The value of valence


Why should I spend 800 Euro for a wristwatch when I can get a similar looking watch for 80 Euro? On the other hand, why should I spend 8,000 euros when I can get a genuine quality product with excellent components for a tenth of the price?

Both questions cannot be answered simply by material or practical added value. All three types of watches show the time - and all of them are pretty accurate. In case of doubt, the cheap watch - thanks to quartz technology - is even the most accurate and robust.

The explanation for the incredibly low price of the first category is mainly due to the manufacturing and marketing. Manufacturing prices of a few Euros can only be realized by mass production under extreme conditions and the use of cheap materials.

Mass products created in this way often still look relatively elaborate and interesting at first glance. Not seldomly they quit their service however after shortest time. A repair is usually not worthwhile anyway, because it would exceed the purchase price considerably. In general, such products are not repaired at all, but replaced at best. So you "dispose" of them immediately and buy a new cheap product again. Sounds reasonable and logical at first.

But this attitude has significant disadvantages:

One makes an effective contribution to active environmental pollution (one supports short-lived products with a short life span and harmful ingredients).

Possessing and wearing such products often gives only short pleasure - if at all (What else should one be happy about, except that one has made a supposed bargain).

A self-debasement takes place. Sounds a bit exaggerated - but it is verifiable. The subconscious sets the product value in relation to the self value.

The message against self-esteem is further strengthened if the cheap product fails its service or shows defects after a disproportionately short time. Here, too, the subconscious creates analogies to self-esteem. Of course, such an event will not acutely trigger a personal crisis of meaning, but there is always a small minus point on the self-esteem score.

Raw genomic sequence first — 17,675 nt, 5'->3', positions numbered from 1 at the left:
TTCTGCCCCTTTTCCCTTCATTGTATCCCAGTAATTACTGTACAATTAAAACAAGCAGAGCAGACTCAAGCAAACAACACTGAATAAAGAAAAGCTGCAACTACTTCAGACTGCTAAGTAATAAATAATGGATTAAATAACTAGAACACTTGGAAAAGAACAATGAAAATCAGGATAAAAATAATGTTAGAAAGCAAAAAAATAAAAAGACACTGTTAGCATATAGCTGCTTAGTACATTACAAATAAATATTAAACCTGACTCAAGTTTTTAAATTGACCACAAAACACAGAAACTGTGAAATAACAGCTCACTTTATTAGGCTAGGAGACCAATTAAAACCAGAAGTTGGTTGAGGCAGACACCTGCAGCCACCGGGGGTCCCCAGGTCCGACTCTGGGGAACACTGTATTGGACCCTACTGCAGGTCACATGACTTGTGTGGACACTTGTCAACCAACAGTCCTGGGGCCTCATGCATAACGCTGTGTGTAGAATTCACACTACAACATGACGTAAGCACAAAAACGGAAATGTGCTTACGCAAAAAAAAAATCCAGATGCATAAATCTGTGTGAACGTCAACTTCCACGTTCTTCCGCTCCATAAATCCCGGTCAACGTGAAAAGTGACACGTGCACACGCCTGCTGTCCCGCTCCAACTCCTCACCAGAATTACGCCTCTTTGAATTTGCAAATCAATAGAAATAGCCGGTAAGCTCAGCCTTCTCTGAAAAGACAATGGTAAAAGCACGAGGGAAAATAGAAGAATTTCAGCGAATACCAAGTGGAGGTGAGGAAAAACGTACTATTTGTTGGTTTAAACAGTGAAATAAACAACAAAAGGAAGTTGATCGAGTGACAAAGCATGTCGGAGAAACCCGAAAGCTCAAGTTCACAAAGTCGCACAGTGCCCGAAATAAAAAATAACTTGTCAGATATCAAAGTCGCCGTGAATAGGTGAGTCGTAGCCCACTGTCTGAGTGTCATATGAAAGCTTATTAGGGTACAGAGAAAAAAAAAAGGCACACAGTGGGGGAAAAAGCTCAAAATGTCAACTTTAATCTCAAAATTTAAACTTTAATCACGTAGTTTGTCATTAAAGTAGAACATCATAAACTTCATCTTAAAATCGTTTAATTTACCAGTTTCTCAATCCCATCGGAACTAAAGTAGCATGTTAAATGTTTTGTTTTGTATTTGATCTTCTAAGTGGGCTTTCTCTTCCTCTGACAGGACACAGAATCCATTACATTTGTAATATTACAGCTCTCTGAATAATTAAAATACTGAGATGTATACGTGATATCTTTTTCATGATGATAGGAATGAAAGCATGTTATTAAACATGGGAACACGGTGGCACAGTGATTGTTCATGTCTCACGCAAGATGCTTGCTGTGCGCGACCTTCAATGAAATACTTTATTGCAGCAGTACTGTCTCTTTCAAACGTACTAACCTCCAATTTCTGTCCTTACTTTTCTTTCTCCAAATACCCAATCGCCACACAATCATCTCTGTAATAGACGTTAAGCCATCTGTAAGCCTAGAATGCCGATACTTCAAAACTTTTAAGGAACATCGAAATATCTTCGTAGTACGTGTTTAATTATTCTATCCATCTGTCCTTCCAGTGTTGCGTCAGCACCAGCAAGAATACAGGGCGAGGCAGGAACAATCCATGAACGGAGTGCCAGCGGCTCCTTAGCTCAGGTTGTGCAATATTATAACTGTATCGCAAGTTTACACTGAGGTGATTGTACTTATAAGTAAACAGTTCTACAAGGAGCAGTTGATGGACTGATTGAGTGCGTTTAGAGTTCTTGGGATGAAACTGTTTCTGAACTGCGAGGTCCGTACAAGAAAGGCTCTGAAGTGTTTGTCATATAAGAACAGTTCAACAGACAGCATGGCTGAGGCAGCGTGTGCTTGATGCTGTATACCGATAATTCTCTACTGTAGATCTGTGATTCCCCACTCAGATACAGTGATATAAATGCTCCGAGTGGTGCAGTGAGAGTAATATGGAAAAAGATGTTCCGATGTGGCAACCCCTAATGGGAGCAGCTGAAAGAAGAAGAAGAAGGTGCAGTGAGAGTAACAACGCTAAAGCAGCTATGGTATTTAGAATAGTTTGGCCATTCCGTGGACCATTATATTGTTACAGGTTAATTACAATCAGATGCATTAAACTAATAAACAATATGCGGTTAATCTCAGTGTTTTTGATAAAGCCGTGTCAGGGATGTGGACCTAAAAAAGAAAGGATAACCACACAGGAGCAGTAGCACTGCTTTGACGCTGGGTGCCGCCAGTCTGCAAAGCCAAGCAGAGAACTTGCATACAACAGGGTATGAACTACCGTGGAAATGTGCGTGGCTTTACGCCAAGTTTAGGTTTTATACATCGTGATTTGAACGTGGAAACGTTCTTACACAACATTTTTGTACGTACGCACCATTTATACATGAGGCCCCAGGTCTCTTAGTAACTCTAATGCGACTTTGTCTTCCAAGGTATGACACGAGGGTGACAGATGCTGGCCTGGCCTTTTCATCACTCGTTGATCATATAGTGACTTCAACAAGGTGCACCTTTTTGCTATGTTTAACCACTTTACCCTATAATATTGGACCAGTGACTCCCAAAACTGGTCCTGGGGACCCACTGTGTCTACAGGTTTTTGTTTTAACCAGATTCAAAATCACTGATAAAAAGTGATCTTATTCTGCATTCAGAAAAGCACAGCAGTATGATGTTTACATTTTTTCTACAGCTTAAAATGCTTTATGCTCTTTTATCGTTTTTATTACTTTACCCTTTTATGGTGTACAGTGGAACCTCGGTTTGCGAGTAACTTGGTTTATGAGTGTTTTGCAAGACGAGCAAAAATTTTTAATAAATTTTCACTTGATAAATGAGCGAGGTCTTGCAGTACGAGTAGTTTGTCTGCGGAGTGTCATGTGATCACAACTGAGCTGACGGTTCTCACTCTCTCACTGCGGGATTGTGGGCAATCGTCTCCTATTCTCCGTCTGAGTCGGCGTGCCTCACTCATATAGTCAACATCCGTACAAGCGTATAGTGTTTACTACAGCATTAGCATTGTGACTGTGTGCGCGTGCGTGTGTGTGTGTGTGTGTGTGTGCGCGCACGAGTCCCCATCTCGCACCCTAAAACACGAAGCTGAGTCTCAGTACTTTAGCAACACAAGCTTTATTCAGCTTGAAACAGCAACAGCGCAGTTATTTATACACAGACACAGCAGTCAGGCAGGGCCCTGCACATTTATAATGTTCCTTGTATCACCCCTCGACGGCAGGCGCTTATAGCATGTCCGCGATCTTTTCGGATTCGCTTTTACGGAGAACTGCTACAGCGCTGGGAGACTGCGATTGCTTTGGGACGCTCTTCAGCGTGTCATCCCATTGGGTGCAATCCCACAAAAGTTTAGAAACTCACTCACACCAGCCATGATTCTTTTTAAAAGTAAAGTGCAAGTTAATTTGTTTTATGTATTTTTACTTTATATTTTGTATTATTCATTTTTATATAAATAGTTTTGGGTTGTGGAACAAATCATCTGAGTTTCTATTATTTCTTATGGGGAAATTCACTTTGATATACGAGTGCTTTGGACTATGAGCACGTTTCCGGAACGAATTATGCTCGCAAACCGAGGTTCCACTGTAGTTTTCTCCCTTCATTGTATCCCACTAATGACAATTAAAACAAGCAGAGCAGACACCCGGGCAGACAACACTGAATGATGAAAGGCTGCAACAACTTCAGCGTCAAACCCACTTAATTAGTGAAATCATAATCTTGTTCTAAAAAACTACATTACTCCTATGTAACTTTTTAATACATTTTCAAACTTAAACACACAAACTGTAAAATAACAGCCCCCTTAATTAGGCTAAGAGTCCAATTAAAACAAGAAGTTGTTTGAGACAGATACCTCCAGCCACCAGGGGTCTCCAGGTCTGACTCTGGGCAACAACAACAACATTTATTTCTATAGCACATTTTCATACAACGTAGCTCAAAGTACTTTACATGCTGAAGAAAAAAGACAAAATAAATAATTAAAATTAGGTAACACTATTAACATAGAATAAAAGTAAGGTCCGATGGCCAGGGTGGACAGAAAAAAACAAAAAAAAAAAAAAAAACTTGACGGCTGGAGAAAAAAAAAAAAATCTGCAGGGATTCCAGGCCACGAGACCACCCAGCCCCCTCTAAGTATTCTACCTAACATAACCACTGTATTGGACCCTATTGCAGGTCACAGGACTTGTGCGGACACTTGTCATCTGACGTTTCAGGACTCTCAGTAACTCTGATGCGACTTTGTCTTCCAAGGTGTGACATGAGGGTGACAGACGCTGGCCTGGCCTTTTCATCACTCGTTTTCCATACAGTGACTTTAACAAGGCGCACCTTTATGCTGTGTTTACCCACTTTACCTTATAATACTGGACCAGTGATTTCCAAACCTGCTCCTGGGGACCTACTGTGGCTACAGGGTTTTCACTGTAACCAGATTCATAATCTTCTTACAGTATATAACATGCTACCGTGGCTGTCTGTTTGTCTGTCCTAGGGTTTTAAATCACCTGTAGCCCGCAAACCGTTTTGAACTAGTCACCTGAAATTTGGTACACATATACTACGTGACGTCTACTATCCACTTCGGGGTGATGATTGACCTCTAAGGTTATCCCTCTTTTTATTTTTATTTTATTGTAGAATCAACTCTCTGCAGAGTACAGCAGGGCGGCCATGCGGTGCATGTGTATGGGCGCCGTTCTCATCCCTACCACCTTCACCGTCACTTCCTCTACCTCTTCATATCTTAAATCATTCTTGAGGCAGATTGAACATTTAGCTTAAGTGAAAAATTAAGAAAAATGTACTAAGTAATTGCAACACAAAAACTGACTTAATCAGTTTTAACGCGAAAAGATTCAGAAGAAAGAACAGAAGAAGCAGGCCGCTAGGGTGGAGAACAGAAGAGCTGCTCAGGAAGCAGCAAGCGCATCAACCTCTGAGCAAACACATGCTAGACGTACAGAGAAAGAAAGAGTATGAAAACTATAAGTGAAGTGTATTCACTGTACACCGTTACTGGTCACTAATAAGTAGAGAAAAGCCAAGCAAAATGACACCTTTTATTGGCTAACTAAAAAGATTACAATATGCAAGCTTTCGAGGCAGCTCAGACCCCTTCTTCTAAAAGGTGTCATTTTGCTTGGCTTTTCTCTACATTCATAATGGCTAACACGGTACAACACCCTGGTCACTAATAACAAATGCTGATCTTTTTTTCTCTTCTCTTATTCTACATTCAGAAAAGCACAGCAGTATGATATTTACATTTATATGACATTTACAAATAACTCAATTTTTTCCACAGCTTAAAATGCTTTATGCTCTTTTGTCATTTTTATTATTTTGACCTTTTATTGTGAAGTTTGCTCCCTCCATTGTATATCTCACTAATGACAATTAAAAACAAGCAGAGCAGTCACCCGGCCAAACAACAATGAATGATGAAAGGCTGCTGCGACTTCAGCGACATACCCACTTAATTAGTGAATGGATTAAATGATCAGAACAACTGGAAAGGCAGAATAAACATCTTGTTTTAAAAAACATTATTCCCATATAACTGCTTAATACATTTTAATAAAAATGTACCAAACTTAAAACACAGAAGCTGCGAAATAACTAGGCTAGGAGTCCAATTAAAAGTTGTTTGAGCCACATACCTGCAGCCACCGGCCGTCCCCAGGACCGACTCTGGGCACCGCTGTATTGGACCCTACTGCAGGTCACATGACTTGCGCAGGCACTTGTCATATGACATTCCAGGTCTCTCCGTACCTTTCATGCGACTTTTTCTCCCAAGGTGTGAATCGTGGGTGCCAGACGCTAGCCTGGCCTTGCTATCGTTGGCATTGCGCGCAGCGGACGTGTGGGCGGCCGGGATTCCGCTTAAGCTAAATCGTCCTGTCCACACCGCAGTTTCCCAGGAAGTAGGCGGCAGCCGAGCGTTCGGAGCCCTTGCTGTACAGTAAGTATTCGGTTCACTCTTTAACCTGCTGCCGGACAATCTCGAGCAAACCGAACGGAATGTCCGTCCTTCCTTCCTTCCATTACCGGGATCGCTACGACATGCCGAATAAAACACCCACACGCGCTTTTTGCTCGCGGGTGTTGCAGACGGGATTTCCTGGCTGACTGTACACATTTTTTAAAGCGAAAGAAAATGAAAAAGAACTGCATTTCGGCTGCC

If one consistently surrounds oneself with such cheap products, a permanent devaluation and confirmation of alleged inferiority actually takes place. There is also the same phenomenon with reversed cause-and-effect causality: namely that people with a low self-esteem generally tend towards low-quality products.

...or too expensive. Psychologists then speak of a compensatory action. In other words, the desire to increase one's own intrinsic value through particularly expensive products (external value). Here, to stay with our watch example, the extremely expensive watches are located. This is why such products are often referred to as "ego prostheses".

Although there is no devaluation here, the wearers experience their ownership as stressful and unsatisfactory, because the hoped-for confirmation by his environment often fails to materialize.

In most cases this behavior is even criticized as showing off. A genuine internal revaluation does not take place naturally also here, because the own subconscious naturally sees through the superficial measure and does not permit a genuine substantial revaluation.

So how do you do it right?

This question cannot be answered in a generalized and universally valid way. Here everyone must find his or her own "comfort zone".

In any case, I would advise you to surround yourself with high-quality products in general and without exception.

These do not necessarily have to be the very expensive ones. The products with the best price-performance ratio are often found in the upper middle range. Cheap products (no matter if clothes, commodities or food) should be banished from life as far as possible. Very often it is possible to save on quantity and thus increase the quality without increasing the expenses. Be it food, clothing or consumer products.

In general, one should prefer products where price and performance are in a reasonable and comprehensible relation. In our world these are mostly products in the above mentioned middle to upper price segment. One should consider that the personal perceived price relation is clearly distorted downwards by the cheap mass products.

Valuable products, which are produced with reasonable effort and in a humane manner, have a price that may initially seem relatively high to us. In fact, such products are not really more expensive than cheap products in terms of TCO (Total Cost of Ownership). Because normally they last much longer, can be maintained and repaired and prevent frustration and replacement stress.

And - very important - they are also much, much more fun to use.

And last but not least, the self-esteem is also happy about a valuable environment! Give it a try.

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